A national child mental health literacy initiative is needed to reduce childhood mental health disorders

Lucy A. Tully*, David J. Hawes, Frances L. Doyle, Michael G. Sawyer, Mark R. Dadds

*Corresponding author for this work

Research output: Contribution to journalArticlepeer-review

14 Citations (Scopus)

Abstract

Half of all lifetime mental health disorders emerge in childhood, so intervening in the childhood years is critical to prevent chronic trajectories of mental health disorders. The prevalence of child mental health disorders is not decreasing despite the increased availability of evidence-based interventions. One key reason for the high prevalence and low treatment uptake may be low levels of child mental health literacy in the general community. Mental health literacy refers to knowledge and beliefs about mental health disorders that aid in their recognition, prevention and management. There is emerging evidence of poor recognition of child mental health problems in the community and low levels of parental knowledge about how to seek help, along with high levels of stigmatising attitudes. Although Australia has been a world leader in research and practice in improving mental health literacy for adolescent and adult mental health disorders, particularly depression and anxiety, mental health literacy for childhood disorders has been largely overlooked. In order to improve knowledge of child mental health disorders, reduce stigma, improve appropriate help-seeking and impact on the prevalence of child mental health disorders, we argue that a national initiative focussing on increasing mental health literacy for childhood disorders is urgently needed.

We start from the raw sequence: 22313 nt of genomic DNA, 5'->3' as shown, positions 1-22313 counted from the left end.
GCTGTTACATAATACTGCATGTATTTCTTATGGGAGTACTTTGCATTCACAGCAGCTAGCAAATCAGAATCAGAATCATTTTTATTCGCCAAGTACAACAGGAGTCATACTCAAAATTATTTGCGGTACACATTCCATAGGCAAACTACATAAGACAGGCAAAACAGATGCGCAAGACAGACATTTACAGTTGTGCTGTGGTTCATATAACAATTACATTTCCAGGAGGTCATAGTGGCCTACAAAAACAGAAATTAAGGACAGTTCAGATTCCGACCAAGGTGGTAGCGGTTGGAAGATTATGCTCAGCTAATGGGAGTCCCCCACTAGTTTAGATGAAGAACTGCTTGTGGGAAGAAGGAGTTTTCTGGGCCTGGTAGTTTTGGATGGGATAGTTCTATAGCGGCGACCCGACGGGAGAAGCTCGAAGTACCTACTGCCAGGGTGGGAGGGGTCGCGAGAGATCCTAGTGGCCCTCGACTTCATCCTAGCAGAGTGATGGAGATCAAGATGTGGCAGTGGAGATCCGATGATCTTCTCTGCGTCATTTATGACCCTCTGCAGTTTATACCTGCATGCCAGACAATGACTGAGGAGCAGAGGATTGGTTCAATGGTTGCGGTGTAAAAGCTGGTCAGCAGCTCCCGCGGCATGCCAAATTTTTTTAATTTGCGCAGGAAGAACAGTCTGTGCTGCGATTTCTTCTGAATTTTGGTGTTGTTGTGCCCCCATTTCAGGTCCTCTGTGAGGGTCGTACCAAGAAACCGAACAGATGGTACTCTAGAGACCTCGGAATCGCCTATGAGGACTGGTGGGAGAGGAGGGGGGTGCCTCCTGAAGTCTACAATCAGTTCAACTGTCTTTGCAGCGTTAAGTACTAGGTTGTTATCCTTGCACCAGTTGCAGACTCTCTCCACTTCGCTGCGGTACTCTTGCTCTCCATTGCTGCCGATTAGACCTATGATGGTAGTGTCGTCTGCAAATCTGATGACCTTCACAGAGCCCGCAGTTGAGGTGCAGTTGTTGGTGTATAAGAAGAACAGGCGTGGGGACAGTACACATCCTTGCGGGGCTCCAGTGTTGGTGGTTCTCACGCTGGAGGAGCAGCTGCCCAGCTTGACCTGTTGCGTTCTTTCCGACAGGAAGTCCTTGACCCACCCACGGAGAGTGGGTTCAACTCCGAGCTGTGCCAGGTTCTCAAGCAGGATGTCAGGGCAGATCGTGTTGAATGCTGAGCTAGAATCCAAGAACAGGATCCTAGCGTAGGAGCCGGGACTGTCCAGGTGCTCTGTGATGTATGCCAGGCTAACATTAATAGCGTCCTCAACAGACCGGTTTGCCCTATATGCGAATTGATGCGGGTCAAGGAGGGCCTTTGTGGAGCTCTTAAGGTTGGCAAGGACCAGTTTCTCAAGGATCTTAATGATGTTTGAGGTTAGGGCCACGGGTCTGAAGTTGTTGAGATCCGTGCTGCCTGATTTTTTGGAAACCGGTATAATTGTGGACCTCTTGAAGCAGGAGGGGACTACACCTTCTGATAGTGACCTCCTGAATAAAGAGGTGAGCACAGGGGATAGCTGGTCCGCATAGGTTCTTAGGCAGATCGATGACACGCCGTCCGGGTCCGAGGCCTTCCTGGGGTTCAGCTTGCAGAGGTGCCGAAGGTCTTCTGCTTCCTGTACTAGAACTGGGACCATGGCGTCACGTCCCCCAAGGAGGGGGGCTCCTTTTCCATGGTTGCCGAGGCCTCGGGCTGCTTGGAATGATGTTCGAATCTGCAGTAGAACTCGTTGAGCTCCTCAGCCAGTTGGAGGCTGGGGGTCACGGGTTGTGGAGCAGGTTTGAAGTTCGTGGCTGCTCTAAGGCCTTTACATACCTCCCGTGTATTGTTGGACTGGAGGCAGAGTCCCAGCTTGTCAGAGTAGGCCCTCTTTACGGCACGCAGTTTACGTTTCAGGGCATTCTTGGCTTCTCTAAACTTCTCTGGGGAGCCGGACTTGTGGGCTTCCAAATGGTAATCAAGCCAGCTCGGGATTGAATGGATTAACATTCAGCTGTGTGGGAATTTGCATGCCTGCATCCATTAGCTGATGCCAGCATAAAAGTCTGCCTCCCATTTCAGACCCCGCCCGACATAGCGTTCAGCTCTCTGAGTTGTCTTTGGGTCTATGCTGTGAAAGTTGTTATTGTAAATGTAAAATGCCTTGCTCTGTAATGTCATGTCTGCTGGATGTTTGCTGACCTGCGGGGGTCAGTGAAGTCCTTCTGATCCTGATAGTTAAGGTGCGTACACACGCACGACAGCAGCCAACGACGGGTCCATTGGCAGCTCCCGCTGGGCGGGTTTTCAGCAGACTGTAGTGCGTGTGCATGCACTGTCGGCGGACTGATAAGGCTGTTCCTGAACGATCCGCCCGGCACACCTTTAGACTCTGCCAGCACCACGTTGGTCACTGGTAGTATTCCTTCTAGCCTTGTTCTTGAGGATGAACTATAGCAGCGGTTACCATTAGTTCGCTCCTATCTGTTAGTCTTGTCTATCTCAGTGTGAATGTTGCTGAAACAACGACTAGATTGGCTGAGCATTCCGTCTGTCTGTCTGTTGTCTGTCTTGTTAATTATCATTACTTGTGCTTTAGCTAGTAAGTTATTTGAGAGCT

Original languageEnglish
Pages (from-to)286-290
Number of pages5
JournalAustralian and New Zealand Journal of Psychiatry
Volume53
Issue number4
DOIs
Publication statusPublished - 1 Apr 2019
Externally publishedYes

Keywords

  • mental health literacy
  • child mental health
  • stigma

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